A couple of weeks ago I saw a post from a fellow cookbook author, Melissa Monroe McGehee, asking if any fellow authors or restauranteurs would have time to help her out by doing a review of her book, “Satisfying Eats : Grain Free, Sugar Free & Hunger Free Cookbook” – this was an offer I took up readily! Any chance to go through a whole bunch of recipes and share my opinions with my fellow health- & food-fanatics is always greatly received.
I had already purchased Melissa’s book last December so I was familiar with the content but hadn’t studied it with the thought that was needed to write a complete review, so I started at the beginning again, and turned page after page, taking in Melissa’s reasoning for gravitating towards a grain-free and sugar-free existence, her inspiration for going down this route and of course the many recipes in the book. So let me share with you what I found in this wonderfully thought out book.
First of all, the full title of Melissa’s book is “Satisfying Eats: Grain Free, Sugar Free & Hunger Free Cookbook”. This pretty much gives away the premise of the book – to provide recipes that are free from all grains and added sugar, that are satisfyingly tasty and do not leave you hungry. Ok, so I like the idea of not going hungry and I certainly want to be satisfied by my food, meaning I will not want or need to snack my way through the rest of the day. Sounds good. But why grain free and sugar free? This is where Melissa’s story and introduction comes in.
Melissa had often struggled with her weight and suffered from long-lasting migraine headaches with her first pregnancy. One day she stumbled upon the book “Wheat Belly” by Dr. William Davis. Some of you may be familiar with this book, it explains the concept that wheat and other types of grain bring about terrible inflammation in our digestive system, leaving us bloated, carrying extra fat and less able to absorb nutrients from the other foods that we eat. By eliminating grains from the diet, it is thought that we may more easily stabilise blood sugar levels throughout the day, have better sleep and improved mood, have less bloating and quite importantly have less belly fat. We all want that, right?!
I like to find new ingredients to try as often as possible and this week I ordered a few things from my favourite UK supplier of all things healthy – HealthySupplies.co.uk. Amongst my box of goodies this time were some Buckwheat Puffs.
So what exactly IS buckwheat?! Well for a start it has nothing to do with wheat, so the gluten-intolerant amongst you can breathe a sigh of relief, it’s gluten-free. It’s not a grain at all, it’s actually a fruit seed, closely related to rhubarb and sorrel. In terms of taste, for those of you familiar with Sugar Puffs, buckwheat puffs taste kind of like those but without the sugar, if you can imagine that!. If you want the full low-down on buckwheat, I found this fantastic page all about it, just click here (but come straight back!).
And so to today’s recipe… Soft & Crispy Nutty Snack Bars. Bit of a mouthful but I couldn’t think of a better way of describing them! These bars have the slight crispiness of the buckwheat puffs, combined with the crunchiness of the chopped hazelnuts, all stuck together with a mixture of soft dates & peanut butter and a little coconut flour! The finished taste is nutty, the insides soft but with a hint of crispiness, and when reviewed by colleagues at work they described them having a similar texture to that of a Nutrigrain Elevenses Baked Bar. One colleague said they would make a great breakfast bar and that he would definitely pay for them! Sounds good?! Here’s the recipe and photographs…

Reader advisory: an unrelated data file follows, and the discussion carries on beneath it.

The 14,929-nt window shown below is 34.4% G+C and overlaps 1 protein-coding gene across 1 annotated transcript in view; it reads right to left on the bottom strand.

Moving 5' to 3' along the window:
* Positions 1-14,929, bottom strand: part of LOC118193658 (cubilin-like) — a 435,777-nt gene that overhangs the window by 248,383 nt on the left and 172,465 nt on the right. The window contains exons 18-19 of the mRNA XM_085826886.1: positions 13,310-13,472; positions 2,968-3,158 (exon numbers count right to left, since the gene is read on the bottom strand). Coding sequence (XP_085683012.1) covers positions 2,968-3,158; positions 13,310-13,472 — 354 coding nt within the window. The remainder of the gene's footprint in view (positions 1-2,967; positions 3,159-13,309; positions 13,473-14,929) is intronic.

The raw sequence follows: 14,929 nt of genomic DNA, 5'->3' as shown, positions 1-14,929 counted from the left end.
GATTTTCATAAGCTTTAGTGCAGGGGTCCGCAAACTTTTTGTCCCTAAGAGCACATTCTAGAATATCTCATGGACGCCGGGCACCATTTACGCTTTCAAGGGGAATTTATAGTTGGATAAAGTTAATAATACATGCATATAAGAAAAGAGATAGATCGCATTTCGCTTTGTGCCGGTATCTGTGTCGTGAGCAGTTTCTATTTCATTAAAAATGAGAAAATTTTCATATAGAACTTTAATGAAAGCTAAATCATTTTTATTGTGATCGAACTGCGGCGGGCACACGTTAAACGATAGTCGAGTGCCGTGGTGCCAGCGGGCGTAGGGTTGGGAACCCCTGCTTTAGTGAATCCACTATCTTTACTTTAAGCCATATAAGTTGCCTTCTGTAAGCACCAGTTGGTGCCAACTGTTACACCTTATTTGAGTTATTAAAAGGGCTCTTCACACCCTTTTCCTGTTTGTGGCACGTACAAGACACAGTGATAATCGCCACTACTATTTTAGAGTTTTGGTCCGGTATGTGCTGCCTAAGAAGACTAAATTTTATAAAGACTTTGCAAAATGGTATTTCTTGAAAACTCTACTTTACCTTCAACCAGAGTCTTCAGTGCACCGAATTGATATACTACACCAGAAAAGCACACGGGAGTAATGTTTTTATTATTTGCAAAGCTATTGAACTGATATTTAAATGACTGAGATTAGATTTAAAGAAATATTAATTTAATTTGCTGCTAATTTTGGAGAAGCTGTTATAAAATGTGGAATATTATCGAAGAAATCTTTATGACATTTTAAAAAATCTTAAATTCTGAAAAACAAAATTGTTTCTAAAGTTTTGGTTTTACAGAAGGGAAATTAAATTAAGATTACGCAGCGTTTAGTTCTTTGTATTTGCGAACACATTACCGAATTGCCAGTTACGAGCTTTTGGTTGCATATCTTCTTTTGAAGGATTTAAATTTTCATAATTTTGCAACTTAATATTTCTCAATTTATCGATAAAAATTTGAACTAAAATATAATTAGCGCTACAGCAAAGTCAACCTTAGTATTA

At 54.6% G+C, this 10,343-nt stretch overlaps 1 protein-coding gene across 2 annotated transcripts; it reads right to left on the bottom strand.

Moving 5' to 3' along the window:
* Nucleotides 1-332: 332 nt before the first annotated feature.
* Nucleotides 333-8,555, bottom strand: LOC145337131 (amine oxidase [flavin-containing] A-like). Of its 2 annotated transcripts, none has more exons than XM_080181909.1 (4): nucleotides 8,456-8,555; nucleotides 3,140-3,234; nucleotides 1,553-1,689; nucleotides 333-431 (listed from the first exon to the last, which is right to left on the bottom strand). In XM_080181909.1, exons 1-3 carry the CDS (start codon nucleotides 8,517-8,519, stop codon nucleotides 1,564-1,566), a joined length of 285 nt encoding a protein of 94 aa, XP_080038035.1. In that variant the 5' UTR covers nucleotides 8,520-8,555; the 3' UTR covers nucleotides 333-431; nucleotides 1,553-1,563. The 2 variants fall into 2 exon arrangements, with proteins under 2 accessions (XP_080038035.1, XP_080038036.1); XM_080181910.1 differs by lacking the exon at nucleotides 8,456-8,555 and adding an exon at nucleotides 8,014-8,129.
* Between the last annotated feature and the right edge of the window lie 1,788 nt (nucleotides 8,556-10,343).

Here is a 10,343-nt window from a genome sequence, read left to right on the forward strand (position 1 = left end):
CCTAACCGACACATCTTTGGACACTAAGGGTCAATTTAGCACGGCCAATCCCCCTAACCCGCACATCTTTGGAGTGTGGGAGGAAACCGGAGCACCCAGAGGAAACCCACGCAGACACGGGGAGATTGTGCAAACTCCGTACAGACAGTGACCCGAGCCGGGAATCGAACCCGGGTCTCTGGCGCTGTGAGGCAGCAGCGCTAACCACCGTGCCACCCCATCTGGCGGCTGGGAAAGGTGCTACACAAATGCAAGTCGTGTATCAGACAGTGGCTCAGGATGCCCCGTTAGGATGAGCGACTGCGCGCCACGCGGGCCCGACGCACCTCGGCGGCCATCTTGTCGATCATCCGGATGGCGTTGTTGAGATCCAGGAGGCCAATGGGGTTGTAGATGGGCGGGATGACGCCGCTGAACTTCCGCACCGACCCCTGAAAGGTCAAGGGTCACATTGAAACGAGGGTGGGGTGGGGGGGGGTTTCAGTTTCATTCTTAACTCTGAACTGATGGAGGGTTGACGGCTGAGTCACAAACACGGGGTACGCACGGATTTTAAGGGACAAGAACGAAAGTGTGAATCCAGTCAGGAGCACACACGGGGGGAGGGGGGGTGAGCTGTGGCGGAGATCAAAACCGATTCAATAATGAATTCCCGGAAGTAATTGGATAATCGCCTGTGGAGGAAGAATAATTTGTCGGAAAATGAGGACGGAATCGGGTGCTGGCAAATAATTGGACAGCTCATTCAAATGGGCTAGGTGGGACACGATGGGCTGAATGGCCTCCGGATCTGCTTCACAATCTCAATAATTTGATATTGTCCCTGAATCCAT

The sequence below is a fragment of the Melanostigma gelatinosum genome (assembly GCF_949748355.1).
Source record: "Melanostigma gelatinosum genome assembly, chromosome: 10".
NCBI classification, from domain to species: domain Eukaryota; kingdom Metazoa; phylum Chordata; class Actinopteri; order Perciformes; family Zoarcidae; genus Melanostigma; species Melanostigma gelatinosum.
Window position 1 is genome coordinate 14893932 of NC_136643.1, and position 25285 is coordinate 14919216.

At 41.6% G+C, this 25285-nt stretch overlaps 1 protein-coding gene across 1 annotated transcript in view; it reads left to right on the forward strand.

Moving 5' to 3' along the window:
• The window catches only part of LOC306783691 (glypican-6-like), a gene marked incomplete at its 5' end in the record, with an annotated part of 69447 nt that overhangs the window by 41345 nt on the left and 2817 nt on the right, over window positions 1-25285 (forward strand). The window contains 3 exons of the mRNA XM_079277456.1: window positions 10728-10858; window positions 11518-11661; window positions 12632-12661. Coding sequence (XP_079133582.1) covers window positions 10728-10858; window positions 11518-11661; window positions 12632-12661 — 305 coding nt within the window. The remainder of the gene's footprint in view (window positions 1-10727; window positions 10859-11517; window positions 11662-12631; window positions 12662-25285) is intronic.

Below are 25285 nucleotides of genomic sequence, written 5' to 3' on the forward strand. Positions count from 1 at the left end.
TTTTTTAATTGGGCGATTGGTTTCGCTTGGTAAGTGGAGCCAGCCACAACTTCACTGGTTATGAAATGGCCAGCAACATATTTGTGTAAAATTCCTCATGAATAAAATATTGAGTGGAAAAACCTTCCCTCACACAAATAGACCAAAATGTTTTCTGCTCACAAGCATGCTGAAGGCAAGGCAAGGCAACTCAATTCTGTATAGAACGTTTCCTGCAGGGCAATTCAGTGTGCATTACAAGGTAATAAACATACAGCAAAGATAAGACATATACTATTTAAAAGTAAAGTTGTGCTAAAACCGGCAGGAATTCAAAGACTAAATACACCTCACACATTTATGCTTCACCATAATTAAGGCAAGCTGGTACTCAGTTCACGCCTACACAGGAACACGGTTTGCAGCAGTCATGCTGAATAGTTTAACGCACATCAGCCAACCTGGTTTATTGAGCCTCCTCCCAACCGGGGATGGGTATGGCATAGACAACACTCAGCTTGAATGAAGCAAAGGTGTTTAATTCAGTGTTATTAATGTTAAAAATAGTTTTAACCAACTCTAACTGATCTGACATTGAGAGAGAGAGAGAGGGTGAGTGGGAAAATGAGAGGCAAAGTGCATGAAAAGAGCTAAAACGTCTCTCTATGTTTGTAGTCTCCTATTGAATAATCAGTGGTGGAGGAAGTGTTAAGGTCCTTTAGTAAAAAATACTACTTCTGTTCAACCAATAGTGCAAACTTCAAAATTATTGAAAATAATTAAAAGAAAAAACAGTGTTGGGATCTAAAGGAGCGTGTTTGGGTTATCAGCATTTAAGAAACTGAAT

- 1 cup dates
- 1/3 cup smooth natural peanut butter
- 1/4 cup warm water
- 1.5 cups puffed buckwheat
- 1/2 cup hazelnuts, roughly chopped
- 1/4 cup coconut flour (or desiccated coconut will do if you don’t have flour)
This week a friend posted that they were making a Microwave Mug Cake, but another friend commented that they didn’t have a microwave, and asked if there was any way to make these in a pan instead. So I said I’d do a little experiment for her and see if would work.
And so the ‘Pan Cake’ idea was born. Say with me… Pan Cake. Not pancake (all one word) but Pan Cake. Cake in a pan, different you see…
Or is it?
When you look at the recipe below you might think, umm, that’s a pancake recipe. And you’d actually be right. It could be used as the mixture to add to a large frying pan and make lovely light & fluffy pancakes. And delicious they would be too. But I wanted to make Pan Cake. Cake in a pan.
What I realised when I was thinking over this little challenge was that in fact most ‘microwave mug cake’ recipes do indeed have very similar ingredients to a healthy pancake recipe. There always seems to be an egg involved, some sort of floury stuff, a little oil and often in many of the recipe I find myself drawn towards, some protein powder (for us health & fitness nuts!).
So would the microwave mug cake recipe indeed work when cooked in a pan? I thought I better make two lots of identical mixture, then try it both ways.
Here are the ingredients and the pictures of both the Pan Cake and the Microwave Mug Cake, as you can see they turned out to be quite different. I’ll see you below for the taste test, comparison and conclusion.